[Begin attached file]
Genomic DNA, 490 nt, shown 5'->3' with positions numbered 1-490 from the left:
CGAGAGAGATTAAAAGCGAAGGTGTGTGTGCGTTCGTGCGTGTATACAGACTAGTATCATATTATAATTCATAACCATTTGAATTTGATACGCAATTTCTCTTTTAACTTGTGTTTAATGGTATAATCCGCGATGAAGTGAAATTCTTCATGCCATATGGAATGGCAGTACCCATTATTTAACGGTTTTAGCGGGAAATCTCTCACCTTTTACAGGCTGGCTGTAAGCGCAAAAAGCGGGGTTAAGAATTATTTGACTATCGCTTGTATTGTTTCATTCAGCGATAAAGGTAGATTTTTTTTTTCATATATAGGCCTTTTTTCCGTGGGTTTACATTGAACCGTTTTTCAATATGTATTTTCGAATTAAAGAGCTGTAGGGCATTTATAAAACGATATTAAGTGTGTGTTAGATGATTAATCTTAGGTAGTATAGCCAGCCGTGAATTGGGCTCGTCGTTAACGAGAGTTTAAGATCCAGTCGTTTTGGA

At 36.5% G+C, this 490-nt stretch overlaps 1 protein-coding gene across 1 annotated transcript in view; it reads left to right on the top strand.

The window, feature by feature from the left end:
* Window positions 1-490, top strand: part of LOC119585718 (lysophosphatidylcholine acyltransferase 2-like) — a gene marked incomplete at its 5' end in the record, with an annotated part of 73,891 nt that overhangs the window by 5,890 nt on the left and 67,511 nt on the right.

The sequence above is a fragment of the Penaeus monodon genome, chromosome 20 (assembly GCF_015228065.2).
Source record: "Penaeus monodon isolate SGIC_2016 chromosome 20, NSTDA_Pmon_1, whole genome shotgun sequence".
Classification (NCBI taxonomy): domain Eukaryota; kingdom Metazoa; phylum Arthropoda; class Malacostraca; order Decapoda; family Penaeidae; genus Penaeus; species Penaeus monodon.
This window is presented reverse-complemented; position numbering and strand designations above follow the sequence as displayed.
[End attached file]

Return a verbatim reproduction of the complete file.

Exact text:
Genomic DNA, 490 nt, shown 5'->3' with positions numbered 1-490 from the left:
CGAGAGAGATTAAAAGCGAAGGTGTGTGTGCGTTCGTGCGTGTATACAGACTAGTATCATATTATAATTCATAACCATTTGAATTTGATACGCAATTTCTCTTTTAACTTGTGTTTAATGGTATAATCCGCGATGAAGTGAAATTCTTCATGCCATATGGAATGGCAGTACCCATTATTTAACGGTTTTAGCGGGAAATCTCTCACCTTTTACAGGCTGGCTGTAAGCGCAAAAAGCGGGGTTAAGAATTATTTGACTATCGCTTGTATTGTTTCATTCAGCGATAAAGGTAGATTTTTTTTTTCATATATAGGCCTTTTTTCCGTGGGTTTACATTGAACCGTTTTTCAATATGTATTTTCGAATTAAAGAGCTGTAGGGCATTTATAAAACGATATTAAGTGTGTGTTAGATGATTAATCTTAGGTAGTATAGCCAGCCGTGAATTGGGCTCGTCGTTAACGAGAGTTTAAGATCCAGTCGTTTTGGA

At 36.5% G+C, this 490-nt stretch overlaps 1 protein-coding gene across 1 annotated transcript in view; it reads left to right on the top strand.

The window, feature by feature from the left end:
* Window positions 1-490, top strand: part of LOC119585718 (lysophosphatidylcholine acyltransferase 2-like) — a gene marked incomplete at its 5' end in the record, with an annotated part of 73,891 nt that overhangs the window by 5,890 nt on the left and 67,511 nt on the right.

The sequence above is a fragment of the Penaeus monodon genome, chromosome 20 (assembly GCF_015228065.2).
Source record: "Penaeus monodon isolate SGIC_2016 chromosome 20, NSTDA_Pmon_1, whole genome shotgun sequence".
Classification (NCBI taxonomy): domain Eukaryota; kingdom Metazoa; phylum Arthropoda; class Malacostraca; order Decapoda; family Penaeidae; genus Penaeus; species Penaeus monodon.
This window is presented reverse-complemented; position numbering and strand designations above follow the sequence as displayed.